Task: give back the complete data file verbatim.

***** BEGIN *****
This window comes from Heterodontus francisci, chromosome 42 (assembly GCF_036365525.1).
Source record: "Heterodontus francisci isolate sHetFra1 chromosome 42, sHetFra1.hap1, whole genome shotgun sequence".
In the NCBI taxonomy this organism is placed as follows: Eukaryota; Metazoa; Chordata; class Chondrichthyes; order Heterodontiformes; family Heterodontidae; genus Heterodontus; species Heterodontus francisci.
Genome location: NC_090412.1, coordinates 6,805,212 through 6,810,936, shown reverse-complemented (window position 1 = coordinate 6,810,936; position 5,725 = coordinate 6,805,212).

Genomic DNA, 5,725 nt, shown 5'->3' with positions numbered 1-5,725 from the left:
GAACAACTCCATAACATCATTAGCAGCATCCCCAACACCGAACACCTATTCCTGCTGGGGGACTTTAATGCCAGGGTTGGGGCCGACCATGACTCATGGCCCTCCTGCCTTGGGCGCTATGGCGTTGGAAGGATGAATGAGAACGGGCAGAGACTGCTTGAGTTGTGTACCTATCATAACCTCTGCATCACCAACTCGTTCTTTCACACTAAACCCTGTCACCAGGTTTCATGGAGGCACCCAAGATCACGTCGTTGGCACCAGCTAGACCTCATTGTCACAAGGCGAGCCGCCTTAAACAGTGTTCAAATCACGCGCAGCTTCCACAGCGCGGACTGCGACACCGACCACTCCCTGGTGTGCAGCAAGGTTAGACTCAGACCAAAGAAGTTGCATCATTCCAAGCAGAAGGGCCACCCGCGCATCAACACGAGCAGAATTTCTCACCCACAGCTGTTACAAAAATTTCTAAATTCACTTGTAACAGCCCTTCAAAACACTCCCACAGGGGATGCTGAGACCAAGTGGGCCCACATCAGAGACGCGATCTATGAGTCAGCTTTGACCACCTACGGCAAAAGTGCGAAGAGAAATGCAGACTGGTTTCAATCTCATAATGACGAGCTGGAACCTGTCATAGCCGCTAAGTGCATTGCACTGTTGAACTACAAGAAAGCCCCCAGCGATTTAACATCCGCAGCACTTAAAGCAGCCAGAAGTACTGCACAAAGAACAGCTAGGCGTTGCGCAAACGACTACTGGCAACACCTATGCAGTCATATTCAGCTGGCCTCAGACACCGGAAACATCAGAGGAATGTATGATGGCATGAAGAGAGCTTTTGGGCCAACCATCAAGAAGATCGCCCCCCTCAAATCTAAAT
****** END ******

This window comes from Heterodontus francisci, chromosome 42 (assembly GCF_036365525.1).
Source record: "Heterodontus francisci isolate sHetFra1 chromosome 42, sHetFra1.hap1, whole genome shotgun sequence".
In the NCBI taxonomy this organism is placed as follows: Eukaryota; Metazoa; Chordata; class Chondrichthyes; order Heterodontiformes; family Heterodontidae; genus Heterodontus; species Heterodontus francisci.
Genome location: NC_090412.1, coordinates 6,805,212 through 6,810,936, shown reverse-complemented (window position 1 = coordinate 6,810,936; position 5,725 = coordinate 6,805,212).

Genomic DNA, 5,725 nt, shown 5'->3' with positions numbered 1-5,725 from the left:
GAACAACTCCATAACATCATTAGCAGCATCCCCAACACCGAACACCTATTCCTGCTGGGGGACTTTAATGCCAGGGTTGGGGCCGACCATGACTCATGGCCCTCCTGCCTTGGGCGCTATGGCGTTGGAAGGATGAATGAGAACGGGCAGAGACTGCTTGAGTTGTGTACCTATCATAACCTCTGCATCACCAACTCGTTCTTTCACACTAAACCCTGTCACCAGGTTTCATGGAGGCACCCAAGATCACGTCGTTGGCACCAGCTAGACCTCATTGTCACAAGGCGAGCCGCCTTAAACAGTGTTCAAATCACGCGCAGCTTCCACAGCGCGGACTGCGACACCGACCACTCCCTGGTGTGCAGCAAGGTTAGACTCAGACCAAAGAAGTTGCATCATTCCAAGCAGAAGGGCCACCCGCGCATCAACACGAGCAGAATTTCTCACCCACAGCTGTTACAAAAATTTCTAAATTCACTTGTAACAGCCCTTCAAAACACTCCCACAGGGGATGCTGAGACCAAGTGGGCCCACATCAGAGACGCGATCTATGAGTCAGCTTTGACCACCTACGGCAAAAGTGCGAAGAGAAATGCAGACTGGTTTCAATCTCATAATGACGAGCTGGAACCTGTCATAGCCGCTAAGTGCATTGCACTGTTGAACTACAAGAAAGCCCCCAGCGATTTAACATCCGCAGCACTTAAAGCAGCCAGAAGTACTGCACAAAGAACAGCTAGGCGTTGCGCAAACGACTACTGGCAACACCTATGCAGTCATATTCAGCTGGCCTCAGACACCGGAAACATCAGAGGAATGTATGATGGCATGAAGAGAGCTTTTGGGCCAACCATCAAGAAGATCGCCCCCCTCAAATCTAAAT